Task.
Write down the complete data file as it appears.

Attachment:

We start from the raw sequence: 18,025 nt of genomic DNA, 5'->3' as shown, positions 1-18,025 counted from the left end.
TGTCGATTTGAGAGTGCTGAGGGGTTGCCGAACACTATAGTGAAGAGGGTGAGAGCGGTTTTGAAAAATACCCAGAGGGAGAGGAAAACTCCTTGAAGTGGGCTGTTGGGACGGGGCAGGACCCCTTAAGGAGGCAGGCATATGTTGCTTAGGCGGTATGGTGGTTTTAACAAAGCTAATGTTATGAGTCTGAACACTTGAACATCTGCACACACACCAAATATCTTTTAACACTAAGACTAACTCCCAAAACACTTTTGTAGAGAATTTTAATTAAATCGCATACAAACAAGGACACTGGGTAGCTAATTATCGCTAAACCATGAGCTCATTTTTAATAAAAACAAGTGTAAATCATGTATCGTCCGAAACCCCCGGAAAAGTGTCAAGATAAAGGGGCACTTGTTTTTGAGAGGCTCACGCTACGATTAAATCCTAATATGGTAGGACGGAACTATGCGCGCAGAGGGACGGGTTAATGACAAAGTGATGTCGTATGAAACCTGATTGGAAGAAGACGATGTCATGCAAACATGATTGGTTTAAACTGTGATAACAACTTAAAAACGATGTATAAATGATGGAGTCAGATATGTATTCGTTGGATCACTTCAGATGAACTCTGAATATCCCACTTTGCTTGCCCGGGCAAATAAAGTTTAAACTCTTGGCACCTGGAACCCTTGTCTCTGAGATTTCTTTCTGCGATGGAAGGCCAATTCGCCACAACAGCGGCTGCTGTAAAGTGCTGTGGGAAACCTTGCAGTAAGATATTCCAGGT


We start from the raw sequence: 18,025 nt of genomic DNA, 5'->3' as shown, positions 1-18,025 counted from the left end.
TGTCGATTTGAGAGTGCTGAGGGGTTGCCGAACACTATAGTGAAGAGGGTGAGAGCGGTTTTGAAAAATACCCAGAGGGAGAGGAAAACTCCTTGAAGTGGGCTGTTGGGACGGGGCAGGACCCCTTAAGGAGGCAGGCATATGTTGCTTAGGCGGTATGGTGGTTTTAACAAAGCTAATGTTATGAGTCTGAACACTTGAACATCTGCACACACACCAAATATCTTTTAACACTAAGACTAACTCCCAAAACACTTTTGTAGAGAATTTTAATTAAATCGCATACAAACAAGGACACTGGGTAGCTAATTATCGCTAAACCATGAGCTCATTTTTAATAAAAACAAGTGTAAATCATGTATCGTCCGAAACCCCCGGAAAAGTGTCAAGATAAAGGGGCACTTGTTTTTGAGAGGCTCACGCTACGATTAAATCCTAATATGGTAGGACGGAACTATGCGCGCAGAGGGACGGGTTAATGACAAAGTGATGTCGTATGAAACCTGATTGGAAGAAGACGATGTCATGCAAACATGATTGGTTTAAACTGTGATAACAACTTAAAAACGATGTATAAATGATGGAGTCAGATATGTATTCGTTGGATCACTTCAGATGAACTCTGAATATCCCACTTTGCTTGCCCGGGCAAATAAAGTTTAAACTCTTGGCACCTGGAACCCTTGTCTCTGAGATTTCTTTCTGCGATGGAAGGCCAATTCGCCACAACAGCGGCTGCTGTAAAGTGCTGTGGGAAACCTTGCAGTAAGATATTCCAGGT